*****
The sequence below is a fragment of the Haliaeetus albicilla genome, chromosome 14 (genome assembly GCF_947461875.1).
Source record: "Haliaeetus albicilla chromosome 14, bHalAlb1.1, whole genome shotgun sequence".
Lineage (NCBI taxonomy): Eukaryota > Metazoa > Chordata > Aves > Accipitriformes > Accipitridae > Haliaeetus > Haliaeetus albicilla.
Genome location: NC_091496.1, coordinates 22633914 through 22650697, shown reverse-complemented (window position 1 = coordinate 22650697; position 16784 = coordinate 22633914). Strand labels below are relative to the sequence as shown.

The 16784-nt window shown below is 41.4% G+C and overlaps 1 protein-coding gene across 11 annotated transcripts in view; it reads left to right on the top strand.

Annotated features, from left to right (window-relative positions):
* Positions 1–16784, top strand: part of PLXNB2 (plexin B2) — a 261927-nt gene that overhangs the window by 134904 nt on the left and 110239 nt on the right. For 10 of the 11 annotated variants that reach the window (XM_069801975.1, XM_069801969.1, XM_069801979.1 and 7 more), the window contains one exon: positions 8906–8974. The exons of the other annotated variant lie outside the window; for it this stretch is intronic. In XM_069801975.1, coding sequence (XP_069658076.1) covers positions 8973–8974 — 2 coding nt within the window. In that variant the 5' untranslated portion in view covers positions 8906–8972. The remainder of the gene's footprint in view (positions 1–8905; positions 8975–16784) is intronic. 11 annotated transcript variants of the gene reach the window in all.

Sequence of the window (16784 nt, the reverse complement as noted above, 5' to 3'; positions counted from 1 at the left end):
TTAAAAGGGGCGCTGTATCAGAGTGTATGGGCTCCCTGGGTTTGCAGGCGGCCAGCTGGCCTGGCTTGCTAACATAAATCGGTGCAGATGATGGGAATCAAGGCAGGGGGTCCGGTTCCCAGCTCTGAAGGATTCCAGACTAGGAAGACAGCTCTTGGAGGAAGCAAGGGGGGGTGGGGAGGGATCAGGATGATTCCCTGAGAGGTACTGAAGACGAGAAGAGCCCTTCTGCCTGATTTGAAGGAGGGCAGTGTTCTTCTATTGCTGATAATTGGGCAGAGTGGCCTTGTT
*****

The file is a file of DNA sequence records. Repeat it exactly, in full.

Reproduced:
The sequence below is a fragment of the Haliaeetus albicilla genome, chromosome 14 (genome assembly GCF_947461875.1).
Source record: "Haliaeetus albicilla chromosome 14, bHalAlb1.1, whole genome shotgun sequence".
Lineage (NCBI taxonomy): Eukaryota > Metazoa > Chordata > Aves > Accipitriformes > Accipitridae > Haliaeetus > Haliaeetus albicilla.
Genome location: NC_091496.1, coordinates 22633914 through 22650697, shown reverse-complemented (window position 1 = coordinate 22650697; position 16784 = coordinate 22633914). Strand labels below are relative to the sequence as shown.

The 16784-nt window shown below is 41.4% G+C and overlaps 1 protein-coding gene across 11 annotated transcripts in view; it reads left to right on the top strand.

Annotated features, from left to right (window-relative positions):
* Positions 1–16784, top strand: part of PLXNB2 (plexin B2) — a 261927-nt gene that overhangs the window by 134904 nt on the left and 110239 nt on the right. For 10 of the 11 annotated variants that reach the window (XM_069801975.1, XM_069801969.1, XM_069801979.1 and 7 more), the window contains one exon: positions 8906–8974. The exons of the other annotated variant lie outside the window; for it this stretch is intronic. In XM_069801975.1, coding sequence (XP_069658076.1) covers positions 8973–8974 — 2 coding nt within the window. In that variant the 5' untranslated portion in view covers positions 8906–8972. The remainder of the gene's footprint in view (positions 1–8905; positions 8975–16784) is intronic. 11 annotated transcript variants of the gene reach the window in all.

Sequence of the window (16784 nt, the reverse complement as noted above, 5' to 3'; positions counted from 1 at the left end):
TTAAAAGGGGCGCTGTATCAGAGTGTATGGGCTCCCTGGGTTTGCAGGCGGCCAGCTGGCCTGGCTTGCTAACATAAATCGGTGCAGATGATGGGAATCAAGGCAGGGGGTCCGGTTCCCAGCTCTGAAGGATTCCAGACTAGGAAGACAGCTCTTGGAGGAAGCAAGGGGGGGTGGGGAGGGATCAGGATGATTCCCTGAGAGGTACTGAAGACGAGAAGAGCCCTTCTGCCTGATTTGAAGGAGGGCAGTGTTCTTCTATTGCTGATAATTGGGCAGAGTGGCCTTGTT